It’s been one of the most traumatic weeks in Leicester City’s 134-year history.
The club’s fans, staff and the wider football community have been in mourning following the tragic helicopter crash which claimed the life of owner Vichai Srivaddhanaprabha and four other people.
Thousands of football fans have left shirts, scarves, flags and flowers outside the King Power Stadium over recent days after it was confirmed that all five people onboard the helicopter had passed away.
“This has been without doubt one of the hardest weeks in the history of this football club,” Leicester boss Claude Puel told reporters, per the Guardian, on Thursday. “The tragic loss of five lives has left us numb and in shock and our prayers and love remain with Vichai’s family and with the all of the families who have lost a loved one.
“Vichai made Leicester City into what it is. He made it a family and made a dream. He invested in the club, the city and he invested in the people.
“He truly was loved by everyone inside and outside the club. Personally it was a privilege to work for him. It was a privilege for the faith he showed in me and the moments we shared. To see all of the messages and the flowers and shirts outside the stadium this week show how many lives he touched.”
Leicester players were all quick to pay tribute to Srivaddhanaprabha, who they affectionately referred to as ‘The Boss’, on social media.
One of the most touching tributes came from goalkeeper Kasper Schmeichel, who reportedly rushed to the scene of the incident after hearing sirens and emergency vehicles around the stadium on that ill-fated evening last Saturday.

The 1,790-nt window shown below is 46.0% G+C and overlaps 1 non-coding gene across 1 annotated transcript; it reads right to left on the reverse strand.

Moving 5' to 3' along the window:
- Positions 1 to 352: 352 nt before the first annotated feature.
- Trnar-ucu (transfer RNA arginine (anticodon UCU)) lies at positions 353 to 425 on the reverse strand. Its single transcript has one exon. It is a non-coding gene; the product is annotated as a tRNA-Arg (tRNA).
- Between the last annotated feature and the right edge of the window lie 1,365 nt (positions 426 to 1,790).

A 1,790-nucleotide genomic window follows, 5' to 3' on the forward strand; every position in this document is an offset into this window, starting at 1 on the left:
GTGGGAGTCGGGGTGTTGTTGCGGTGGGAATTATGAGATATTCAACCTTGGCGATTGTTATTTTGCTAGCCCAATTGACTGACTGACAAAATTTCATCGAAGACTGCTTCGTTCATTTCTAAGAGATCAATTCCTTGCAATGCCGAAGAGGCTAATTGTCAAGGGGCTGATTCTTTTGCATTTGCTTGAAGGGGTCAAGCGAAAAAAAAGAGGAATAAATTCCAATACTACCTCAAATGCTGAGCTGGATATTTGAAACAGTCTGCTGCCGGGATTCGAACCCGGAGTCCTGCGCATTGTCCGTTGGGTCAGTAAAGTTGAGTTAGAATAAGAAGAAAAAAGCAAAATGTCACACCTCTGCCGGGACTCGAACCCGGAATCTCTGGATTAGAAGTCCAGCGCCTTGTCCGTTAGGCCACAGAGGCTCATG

Now further details about Schmeichel’s actions have emerged – per Sky Sports reporter Rob Dorsett – and the 31-year-old’s bravery deserves immense respect.
“Extraordinary confirmation from Claude Puel,” Dorsett tweeted. “I’d been told that @kschmeichel1 had to be stopped by police on Sat night, as he ran towards the burning helicopter to try to help.
“Puel confirmed as much and said ‘Kasper lived and saw some terrible things.’”
So, Schmeichel tried to run towards the burning helicopter to help those onboard but was prevented from doing so by police for his own safety.
Respect, Kasper. Not many people would have been prepared to risk their own safety in that situation, but the Denmark international was.
Schmeichel and his teammates will be in action for the first time since the tragedy on Saturday afternoon, when they take on Cardiff City. ( Rob Swan)